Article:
A Police Ruse Does Not Replace Notice For The Knock And Wait Rule

Posted on by Steven W. Thayer, PS

On behalf of Steven W. Thayer, P.S. Criminal Defense Attorney on Saturday, April 27, 2019.

Police may try different tactics to gain entry into a home to execute an arrest warrant or a search warrant. Despite having several mechanisms available, entry into a home or building must follow appropriate procedures. The fact that police may make different choices in different cases, they are not given carte blanche to enter a home – they must follow the appropriate rules under the circumstances.

Washington law authorizes police to use force to enter a home or other structure to make a criminal arrest, but only after notifying the occupants of the building of the police presence and the lawful purpose for entry. This is often referred to as the “knock and wait” rule.

The idea here is that a person inside their own home has constitutional rights. If someone walks up to a door, knocks and claims to be police, the person inside should have the opportunity to verify that police are actually outside. Someone claiming to be a member of law enforcement as a ruse may use that false identity to gain entry to harm the occupant.

Police may, at times, seek entry into a home using a ruse of their own. They may claim to be someone the occupant of a home knows, hoping the person will open the door to admit their friend. However, the statute authorizing forcible entry is not available when police use a ruse as a standalone tactic. There may be other rules or exceptions in different situations that are not addressed in this article.

Confusing Two Rules Does Not Make It Right

In State v. Ellis, deputy sheriffs confused the steps of different rules to gain entry into a home to serve a search warrant. Deputies gathered outside the residence. Some sheriff’s deputies were in plain clothes, while others were in uniform. However, the uniformed officers were not visible for anyone inside the home. The plain clothes deputies stood before the door, with at least one holding a badge. Again, the badge was not visible to anyone in the home.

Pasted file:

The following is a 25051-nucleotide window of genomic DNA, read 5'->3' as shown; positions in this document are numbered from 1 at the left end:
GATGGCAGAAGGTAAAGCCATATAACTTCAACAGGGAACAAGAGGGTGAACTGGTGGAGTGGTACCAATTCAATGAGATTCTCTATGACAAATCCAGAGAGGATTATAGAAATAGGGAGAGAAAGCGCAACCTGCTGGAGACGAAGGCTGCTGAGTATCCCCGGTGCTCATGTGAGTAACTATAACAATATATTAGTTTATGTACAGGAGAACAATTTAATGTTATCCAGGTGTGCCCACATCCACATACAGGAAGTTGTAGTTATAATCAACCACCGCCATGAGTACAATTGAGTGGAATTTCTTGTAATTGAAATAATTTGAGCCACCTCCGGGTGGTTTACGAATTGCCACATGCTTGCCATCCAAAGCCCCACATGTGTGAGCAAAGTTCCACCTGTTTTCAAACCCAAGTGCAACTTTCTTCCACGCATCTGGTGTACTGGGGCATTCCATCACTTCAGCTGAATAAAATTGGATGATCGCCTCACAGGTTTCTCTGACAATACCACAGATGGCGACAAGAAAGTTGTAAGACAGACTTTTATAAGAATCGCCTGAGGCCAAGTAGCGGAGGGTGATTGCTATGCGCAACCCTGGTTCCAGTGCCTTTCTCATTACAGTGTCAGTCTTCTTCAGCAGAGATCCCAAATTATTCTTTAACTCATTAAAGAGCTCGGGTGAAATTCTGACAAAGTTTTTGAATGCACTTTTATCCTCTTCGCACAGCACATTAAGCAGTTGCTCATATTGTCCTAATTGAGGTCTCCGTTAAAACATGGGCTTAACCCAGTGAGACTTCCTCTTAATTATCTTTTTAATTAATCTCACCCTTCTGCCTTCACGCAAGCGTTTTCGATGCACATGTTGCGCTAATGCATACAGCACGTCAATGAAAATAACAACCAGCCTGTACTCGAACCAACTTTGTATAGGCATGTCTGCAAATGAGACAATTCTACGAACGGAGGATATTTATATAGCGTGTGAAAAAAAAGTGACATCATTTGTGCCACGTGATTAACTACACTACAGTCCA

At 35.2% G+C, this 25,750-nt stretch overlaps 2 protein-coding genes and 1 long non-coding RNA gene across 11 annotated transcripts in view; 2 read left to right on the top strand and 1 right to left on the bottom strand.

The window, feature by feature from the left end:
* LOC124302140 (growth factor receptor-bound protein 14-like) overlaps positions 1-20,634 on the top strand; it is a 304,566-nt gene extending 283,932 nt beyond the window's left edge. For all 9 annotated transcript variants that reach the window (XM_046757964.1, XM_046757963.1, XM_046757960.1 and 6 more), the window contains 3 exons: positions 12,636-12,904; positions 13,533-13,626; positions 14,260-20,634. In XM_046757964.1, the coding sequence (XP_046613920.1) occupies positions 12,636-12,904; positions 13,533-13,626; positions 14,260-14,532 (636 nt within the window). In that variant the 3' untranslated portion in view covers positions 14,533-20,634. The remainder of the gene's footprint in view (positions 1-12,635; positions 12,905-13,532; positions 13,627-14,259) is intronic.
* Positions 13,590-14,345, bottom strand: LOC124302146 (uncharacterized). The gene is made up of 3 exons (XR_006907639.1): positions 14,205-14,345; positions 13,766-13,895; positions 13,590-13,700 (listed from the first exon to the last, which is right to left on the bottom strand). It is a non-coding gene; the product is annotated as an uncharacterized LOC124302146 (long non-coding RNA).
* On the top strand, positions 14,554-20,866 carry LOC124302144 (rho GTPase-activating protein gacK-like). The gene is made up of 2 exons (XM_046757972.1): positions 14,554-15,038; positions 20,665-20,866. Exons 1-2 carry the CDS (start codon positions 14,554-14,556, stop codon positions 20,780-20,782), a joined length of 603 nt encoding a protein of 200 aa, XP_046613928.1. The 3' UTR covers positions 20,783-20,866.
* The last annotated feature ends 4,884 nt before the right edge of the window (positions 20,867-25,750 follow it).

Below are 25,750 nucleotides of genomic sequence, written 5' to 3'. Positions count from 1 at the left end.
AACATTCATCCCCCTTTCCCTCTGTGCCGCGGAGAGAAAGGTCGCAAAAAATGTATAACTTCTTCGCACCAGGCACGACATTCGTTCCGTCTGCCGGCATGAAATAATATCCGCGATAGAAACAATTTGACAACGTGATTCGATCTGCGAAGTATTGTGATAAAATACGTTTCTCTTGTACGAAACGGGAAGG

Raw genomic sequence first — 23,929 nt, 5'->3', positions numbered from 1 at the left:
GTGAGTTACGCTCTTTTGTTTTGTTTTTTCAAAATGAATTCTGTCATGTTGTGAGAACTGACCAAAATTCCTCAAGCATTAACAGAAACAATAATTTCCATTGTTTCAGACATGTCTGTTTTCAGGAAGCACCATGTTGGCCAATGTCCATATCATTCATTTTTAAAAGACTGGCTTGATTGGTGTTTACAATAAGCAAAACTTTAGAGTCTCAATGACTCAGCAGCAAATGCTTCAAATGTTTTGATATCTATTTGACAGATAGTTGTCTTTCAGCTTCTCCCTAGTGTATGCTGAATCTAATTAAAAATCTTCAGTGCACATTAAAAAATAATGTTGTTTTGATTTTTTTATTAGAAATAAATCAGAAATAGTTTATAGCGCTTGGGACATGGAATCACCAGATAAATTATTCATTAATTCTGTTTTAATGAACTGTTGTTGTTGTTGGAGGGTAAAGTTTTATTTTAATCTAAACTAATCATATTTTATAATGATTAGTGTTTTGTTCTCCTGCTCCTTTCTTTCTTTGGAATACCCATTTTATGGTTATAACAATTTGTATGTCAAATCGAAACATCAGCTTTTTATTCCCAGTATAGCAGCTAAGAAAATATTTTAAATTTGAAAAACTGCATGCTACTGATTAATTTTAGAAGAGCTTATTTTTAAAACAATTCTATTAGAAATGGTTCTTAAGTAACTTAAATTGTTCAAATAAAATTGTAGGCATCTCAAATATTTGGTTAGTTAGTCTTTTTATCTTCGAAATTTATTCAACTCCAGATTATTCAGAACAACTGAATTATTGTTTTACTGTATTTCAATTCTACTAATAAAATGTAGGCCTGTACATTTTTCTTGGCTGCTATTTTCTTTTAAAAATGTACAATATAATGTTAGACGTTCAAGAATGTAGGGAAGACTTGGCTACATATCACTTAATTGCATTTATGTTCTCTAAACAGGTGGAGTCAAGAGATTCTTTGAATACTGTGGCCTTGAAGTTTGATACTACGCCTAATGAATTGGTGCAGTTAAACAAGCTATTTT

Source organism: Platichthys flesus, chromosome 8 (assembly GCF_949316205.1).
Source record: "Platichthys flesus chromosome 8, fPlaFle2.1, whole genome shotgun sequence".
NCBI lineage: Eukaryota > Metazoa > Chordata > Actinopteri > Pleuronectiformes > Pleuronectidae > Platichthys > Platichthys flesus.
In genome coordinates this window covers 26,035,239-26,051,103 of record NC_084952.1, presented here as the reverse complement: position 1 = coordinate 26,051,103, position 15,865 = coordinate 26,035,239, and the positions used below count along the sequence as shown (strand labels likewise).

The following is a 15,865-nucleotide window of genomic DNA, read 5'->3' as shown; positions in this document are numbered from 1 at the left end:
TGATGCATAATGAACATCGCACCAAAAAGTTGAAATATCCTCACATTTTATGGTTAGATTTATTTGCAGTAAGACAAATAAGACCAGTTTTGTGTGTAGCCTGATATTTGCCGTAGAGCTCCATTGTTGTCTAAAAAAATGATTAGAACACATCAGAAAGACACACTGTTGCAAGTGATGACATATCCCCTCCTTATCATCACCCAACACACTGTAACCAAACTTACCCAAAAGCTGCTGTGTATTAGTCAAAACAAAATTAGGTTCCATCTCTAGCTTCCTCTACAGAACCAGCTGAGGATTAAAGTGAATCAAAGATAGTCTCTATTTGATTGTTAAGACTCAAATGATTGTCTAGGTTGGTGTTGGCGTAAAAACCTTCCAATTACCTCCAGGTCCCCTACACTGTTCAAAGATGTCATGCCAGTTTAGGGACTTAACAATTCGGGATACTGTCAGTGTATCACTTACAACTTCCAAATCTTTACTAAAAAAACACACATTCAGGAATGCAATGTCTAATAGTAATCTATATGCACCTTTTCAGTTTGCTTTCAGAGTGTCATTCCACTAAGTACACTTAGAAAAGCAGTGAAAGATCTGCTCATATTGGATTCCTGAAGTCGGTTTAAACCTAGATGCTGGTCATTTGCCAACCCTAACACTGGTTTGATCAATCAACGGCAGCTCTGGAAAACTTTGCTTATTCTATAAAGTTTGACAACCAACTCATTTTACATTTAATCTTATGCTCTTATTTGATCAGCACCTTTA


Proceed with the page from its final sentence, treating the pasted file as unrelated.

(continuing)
A deputy knocked on the door and when someone inside asked, “who is there?” The deputy provided a first name in response. The person inside the home asked for the person’s last name, which the deputy added, apparently using the name of an acquaintance of the person in the home.

The occupant opened the door. Deputies claim that the man then started to shut the door. The deputies identified themselves as law enforcement as they were in the process of using force to enter the home, according to court records. The deputies seized evidence during an ensuing search and charges were filed.

Dismissing The Charges

Before trial, criminal defense lawyer Steven W. Thayer challenged the entry into the home as in violation of the Fourth Amendment. Prosecutors claimed that the deputies were justified in entering the home, either based on the knock and wait rule, or based upon the occupant’s reaction of trying to shut the door when he saw the deputies outside. The trial court found in favor of the defense, suppressed evidence obtained in the search and dismissed the charges.

The state appealed. The appellate panel agreed with the trial court’s decision to suppress evidence, but clarified that if police are unsuccessful in using a ruse to gain entry, they may then try to use the knock and wait rule as a follow up. In this case, the deputies did not wait after they identified themselves as law enforcement. Although they timeline is somewhat ambiguous, the appellate panel found that law enforcement unlawfully entered the home forcefully, without prior notice of their true identity.

In some cases, a reaction to the presence of police, such as slamming the door, or furtive movements inside, have created a new set of facts to justify entry. Here, these so-called exigent circumstances were not present. The facts show that the man in the home saw no uniformed officers, and no identifying badge. The judges believed the man was justified in protecting himself from the unidentified people on his porch. When he allegedly sought to start closing the door, the deputies had used a false name as a ruse to gain entry.

The case highlights the complexities of analyzing search and seizure issues. Note, that constitutional principles are not mere technicalities, they are guaranteed rights that an experienced criminal defense lawyer may help to safeguard when law enforcement unlawfully conducts a search.

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